DOCKET NO.: 94-820
DECIDED BY: Rehnquist Court (1986-2005)
LOWER COURT: United States Court of Appeals for the Ninth Circuit
CITATION: 515 US 291 (1995)
ARGUED: Apr 25, 1995
DECIDED: Jun 12, 1995
Jeffrey P. Minear – Argued the cause for the Federal respondent supporting the petitioner
Robert E. Babcock – Argued the cause for the petitioner
Thomas J. Pierry, III – Argued the cause for the respondents
Facts of the case
John Rambo received a disability award under the Longshore and Harbor Workers’ Compensation Act (LHWCA) for an injury he sustained while working for the Metropolitan Stevedore Company as a longshore frontman. Afterwards, Rambo acquired new skills and obtained longshore work as a crane operator, earning more than three times his preinjury earnings, though his disabled physical condition remained unchanged. Metropolitan filed to modify Rambo’s disability award under the LHWCA on the ground that there had been a change in conditions such that Rambo was no longer disabled. An Administrative Law judge terminated Rambo’s benefits. The Benefits Review Board affirmed. In reversing, the Court of Appeals held that the LHWCA authorizes modification only where there has been a change in an employee’s physical condition.
Does the Longshore and Harbor Workers’ Compensation Act allow a party to seek modification of a disability award on the ground of change in conditions, when there has been no change in the employee’s physical condition but rather an increase in the employee’s wage-earning capacity due to the acquisition of new skills?
Media for Metropolitan Stevedore Company v. Rambo
Audio Transcription for Opinion Announcement – June 12, 1995 in Metropolitan Stevedore Company v. Rambo
William H. Rehnquist:
The opinion of the Court number 94-820 Metropolitan Stevedore Co. versus Rambo will be announced by Justice Kennedy.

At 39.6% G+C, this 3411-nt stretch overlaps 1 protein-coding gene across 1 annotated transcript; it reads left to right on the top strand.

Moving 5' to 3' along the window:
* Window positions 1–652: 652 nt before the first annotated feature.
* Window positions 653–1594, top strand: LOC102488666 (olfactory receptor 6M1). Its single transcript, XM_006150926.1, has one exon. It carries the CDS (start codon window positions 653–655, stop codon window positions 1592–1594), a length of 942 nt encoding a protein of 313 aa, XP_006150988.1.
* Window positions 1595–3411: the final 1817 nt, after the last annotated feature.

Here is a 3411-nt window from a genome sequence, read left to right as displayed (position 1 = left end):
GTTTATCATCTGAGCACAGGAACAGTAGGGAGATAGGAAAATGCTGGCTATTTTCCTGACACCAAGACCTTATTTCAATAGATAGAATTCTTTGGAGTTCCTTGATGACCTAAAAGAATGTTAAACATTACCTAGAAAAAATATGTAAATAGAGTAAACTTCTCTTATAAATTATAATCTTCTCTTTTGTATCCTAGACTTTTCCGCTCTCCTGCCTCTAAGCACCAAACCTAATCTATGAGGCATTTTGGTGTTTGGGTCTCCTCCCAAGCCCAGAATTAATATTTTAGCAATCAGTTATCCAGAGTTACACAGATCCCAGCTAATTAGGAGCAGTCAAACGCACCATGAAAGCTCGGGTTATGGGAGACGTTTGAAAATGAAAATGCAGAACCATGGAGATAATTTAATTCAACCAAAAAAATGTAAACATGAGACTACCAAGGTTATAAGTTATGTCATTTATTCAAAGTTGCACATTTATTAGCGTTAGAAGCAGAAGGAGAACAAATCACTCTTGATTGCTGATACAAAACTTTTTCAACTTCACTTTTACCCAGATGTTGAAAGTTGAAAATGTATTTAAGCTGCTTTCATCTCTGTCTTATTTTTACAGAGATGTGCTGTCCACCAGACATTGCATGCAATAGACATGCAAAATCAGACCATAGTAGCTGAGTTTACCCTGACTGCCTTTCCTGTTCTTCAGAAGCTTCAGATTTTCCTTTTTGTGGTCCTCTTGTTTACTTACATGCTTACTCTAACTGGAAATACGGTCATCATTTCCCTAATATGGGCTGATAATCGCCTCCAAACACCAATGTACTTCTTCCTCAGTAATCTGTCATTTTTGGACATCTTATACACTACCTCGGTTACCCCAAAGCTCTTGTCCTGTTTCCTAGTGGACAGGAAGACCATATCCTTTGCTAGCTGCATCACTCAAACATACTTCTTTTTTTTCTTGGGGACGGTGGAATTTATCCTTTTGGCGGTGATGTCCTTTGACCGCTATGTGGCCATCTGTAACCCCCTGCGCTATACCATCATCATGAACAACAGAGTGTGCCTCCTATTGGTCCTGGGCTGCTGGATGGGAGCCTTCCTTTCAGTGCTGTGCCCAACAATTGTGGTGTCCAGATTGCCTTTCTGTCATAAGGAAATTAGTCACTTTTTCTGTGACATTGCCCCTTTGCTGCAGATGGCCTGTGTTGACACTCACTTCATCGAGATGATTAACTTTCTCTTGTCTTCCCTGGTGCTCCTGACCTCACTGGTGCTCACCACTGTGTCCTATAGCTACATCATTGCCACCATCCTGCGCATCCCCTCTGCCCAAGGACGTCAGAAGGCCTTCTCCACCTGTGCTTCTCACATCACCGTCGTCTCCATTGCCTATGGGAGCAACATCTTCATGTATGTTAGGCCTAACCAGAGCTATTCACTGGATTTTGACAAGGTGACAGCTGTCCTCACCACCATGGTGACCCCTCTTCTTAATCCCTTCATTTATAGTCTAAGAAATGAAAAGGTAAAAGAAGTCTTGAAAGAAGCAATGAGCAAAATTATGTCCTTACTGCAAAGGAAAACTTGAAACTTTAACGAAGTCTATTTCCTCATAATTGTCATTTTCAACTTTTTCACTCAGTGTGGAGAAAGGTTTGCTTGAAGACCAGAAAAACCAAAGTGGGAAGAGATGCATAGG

Anthony M. Kennedy:
This is a case that arrives under the Longshore and Harbor Workers’ Compensation Act.
When a worker is covered by the Act sustains an injury, the Act has a comprehensive scheme to compensating for loss in wage-earning capacity.
There are two kinds of injuries, one is an injury which is on a schedule usually for the loss of a limb and the other is so-called non-scheduled injuries, which is what’s involved here, the employee injured is back.
He received an award because of the injury he’d lost wage-earning capacity.
He then attended a school for training as acrane operator and for operating heavy equipment, and he became a crane operator and his earnings capacity is a result increased, he increased quite substantially.
The employer sought a modification of the award and cited the statute but says an award can be modified if there is achange in conditions.
The employee, the worker said changing conditions means only physical condition and my back is still injured.
The employer said, no, it means also a change in your wage-earning capacity.
We took the case up because the circuits are in disagreement on this point.
We agree with the employer that a change inconditions under the statute, he includes a change in wage-earning capacity.
Disability is an economic concept not a medical concept.
Accordingly, we reverse the judgment of the Ninth Circuit where this case rose and remanded the case for further proceedings.
Justice Stevens has filed a dissent.